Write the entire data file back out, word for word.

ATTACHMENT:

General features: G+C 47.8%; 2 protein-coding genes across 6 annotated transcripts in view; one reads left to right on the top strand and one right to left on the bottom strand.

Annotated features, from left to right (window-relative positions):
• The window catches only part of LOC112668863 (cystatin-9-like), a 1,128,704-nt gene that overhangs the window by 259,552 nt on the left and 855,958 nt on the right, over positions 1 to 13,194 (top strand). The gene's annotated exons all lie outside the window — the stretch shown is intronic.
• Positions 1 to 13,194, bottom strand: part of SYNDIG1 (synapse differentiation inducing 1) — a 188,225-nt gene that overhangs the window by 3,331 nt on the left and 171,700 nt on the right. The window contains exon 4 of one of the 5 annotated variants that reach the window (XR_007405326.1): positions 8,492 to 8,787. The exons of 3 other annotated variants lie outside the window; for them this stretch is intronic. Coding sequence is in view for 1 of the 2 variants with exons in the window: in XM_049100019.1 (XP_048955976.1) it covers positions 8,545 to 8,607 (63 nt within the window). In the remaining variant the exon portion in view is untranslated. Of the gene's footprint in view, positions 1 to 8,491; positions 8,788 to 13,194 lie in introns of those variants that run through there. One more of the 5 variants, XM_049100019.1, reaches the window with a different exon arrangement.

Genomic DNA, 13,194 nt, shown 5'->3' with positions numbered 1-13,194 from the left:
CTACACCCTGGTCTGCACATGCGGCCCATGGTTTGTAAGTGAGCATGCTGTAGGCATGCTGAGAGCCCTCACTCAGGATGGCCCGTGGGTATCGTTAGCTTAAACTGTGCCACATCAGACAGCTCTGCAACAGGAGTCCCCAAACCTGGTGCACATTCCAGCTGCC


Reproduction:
General features: G+C 47.8%; 2 protein-coding genes across 6 annotated transcripts in view; one reads left to right on the top strand and one right to left on the bottom strand.

Annotated features, from left to right (window-relative positions):
• The window catches only part of LOC112668863 (cystatin-9-like), a 1,128,704-nt gene that overhangs the window by 259,552 nt on the left and 855,958 nt on the right, over positions 1 to 13,194 (top strand). The gene's annotated exons all lie outside the window — the stretch shown is intronic.
• Positions 1 to 13,194, bottom strand: part of SYNDIG1 (synapse differentiation inducing 1) — a 188,225-nt gene that overhangs the window by 3,331 nt on the left and 171,700 nt on the right. The window contains exon 4 of one of the 5 annotated variants that reach the window (XR_007405326.1): positions 8,492 to 8,787. The exons of 3 other annotated variants lie outside the window; for them this stretch is intronic. Coding sequence is in view for 1 of the 2 variants with exons in the window: in XM_049100019.1 (XP_048955976.1) it covers positions 8,545 to 8,607 (63 nt within the window). In the remaining variant the exon portion in view is untranslated. Of the gene's footprint in view, positions 1 to 8,491; positions 8,788 to 13,194 lie in introns of those variants that run through there. One more of the 5 variants, XM_049100019.1, reaches the window with a different exon arrangement.

Genomic DNA, 13,194 nt, shown 5'->3' with positions numbered 1-13,194 from the left:
CTACACCCTGGTCTGCACATGCGGCCCATGGTTTGTAAGTGAGCATGCTGTAGGCATGCTGAGAGCCCTCACTCAGGATGGCCCGTGGGTATCGTTAGCTTAAACTGTGCCACATCAGACAGCTCTGCAACAGGAGTCCCCAAACCTGGTGCACATTCCAGCTGCC